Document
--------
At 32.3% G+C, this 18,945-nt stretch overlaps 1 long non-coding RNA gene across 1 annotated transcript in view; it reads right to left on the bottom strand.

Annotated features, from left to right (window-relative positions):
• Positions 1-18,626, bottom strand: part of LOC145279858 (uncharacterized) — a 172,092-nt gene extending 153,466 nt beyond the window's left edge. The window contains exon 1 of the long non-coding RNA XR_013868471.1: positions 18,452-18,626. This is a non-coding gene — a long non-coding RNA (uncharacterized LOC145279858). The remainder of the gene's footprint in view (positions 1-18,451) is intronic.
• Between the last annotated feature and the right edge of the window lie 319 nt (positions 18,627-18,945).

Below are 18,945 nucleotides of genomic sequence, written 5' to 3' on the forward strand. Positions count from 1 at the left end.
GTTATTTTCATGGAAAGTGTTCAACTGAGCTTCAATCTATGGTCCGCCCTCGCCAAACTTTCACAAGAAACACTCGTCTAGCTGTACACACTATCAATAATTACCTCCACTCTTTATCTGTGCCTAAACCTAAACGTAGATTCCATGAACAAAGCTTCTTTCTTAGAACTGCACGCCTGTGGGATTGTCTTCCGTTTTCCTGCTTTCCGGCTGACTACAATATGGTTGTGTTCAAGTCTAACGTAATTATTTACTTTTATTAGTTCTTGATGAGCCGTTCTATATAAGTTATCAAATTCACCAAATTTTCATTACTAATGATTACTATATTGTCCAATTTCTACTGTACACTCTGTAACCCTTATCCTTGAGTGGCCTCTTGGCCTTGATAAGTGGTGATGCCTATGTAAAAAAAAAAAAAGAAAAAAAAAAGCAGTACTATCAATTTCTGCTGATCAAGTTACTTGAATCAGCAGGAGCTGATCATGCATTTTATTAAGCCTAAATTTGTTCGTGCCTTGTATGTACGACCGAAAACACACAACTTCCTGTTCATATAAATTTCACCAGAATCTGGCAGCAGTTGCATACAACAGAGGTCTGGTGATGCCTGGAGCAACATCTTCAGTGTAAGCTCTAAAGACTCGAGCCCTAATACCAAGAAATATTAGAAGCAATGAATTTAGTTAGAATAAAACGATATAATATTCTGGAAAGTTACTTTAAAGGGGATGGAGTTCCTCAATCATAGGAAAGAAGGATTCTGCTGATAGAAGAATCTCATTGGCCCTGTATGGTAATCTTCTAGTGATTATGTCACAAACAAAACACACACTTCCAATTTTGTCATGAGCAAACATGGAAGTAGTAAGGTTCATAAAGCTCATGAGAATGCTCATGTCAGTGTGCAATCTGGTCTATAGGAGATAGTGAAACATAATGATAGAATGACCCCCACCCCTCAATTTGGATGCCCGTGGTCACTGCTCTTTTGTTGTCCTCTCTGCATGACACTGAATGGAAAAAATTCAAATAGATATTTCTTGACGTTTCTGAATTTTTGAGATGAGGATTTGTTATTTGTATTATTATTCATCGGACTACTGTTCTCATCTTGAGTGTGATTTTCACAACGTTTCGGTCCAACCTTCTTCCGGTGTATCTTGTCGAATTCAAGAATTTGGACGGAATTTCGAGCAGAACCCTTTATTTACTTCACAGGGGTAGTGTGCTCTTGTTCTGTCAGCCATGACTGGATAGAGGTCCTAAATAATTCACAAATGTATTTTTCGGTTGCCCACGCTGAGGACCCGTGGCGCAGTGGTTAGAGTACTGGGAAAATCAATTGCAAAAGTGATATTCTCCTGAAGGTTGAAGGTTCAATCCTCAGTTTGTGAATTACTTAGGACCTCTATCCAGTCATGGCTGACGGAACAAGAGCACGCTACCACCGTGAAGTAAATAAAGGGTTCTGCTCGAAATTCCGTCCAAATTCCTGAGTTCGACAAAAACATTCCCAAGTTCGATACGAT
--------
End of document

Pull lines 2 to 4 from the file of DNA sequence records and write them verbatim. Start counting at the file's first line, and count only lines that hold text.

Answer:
Annotated features, from left to right (window-relative positions):
• Positions 1-18,626, bottom strand: part of LOC145279858 (uncharacterized) — a 172,092-nt gene extending 153,466 nt beyond the window's left edge. The window contains exon 1 of the long non-coding RNA XR_013868471.1: positions 18,452-18,626. This is a non-coding gene — a long non-coding RNA (uncharacterized LOC145279858). The remainder of the gene's footprint in view (positions 1-18,451) is intronic.
• Between the last annotated feature and the right edge of the window lie 319 nt (positions 18,627-18,945).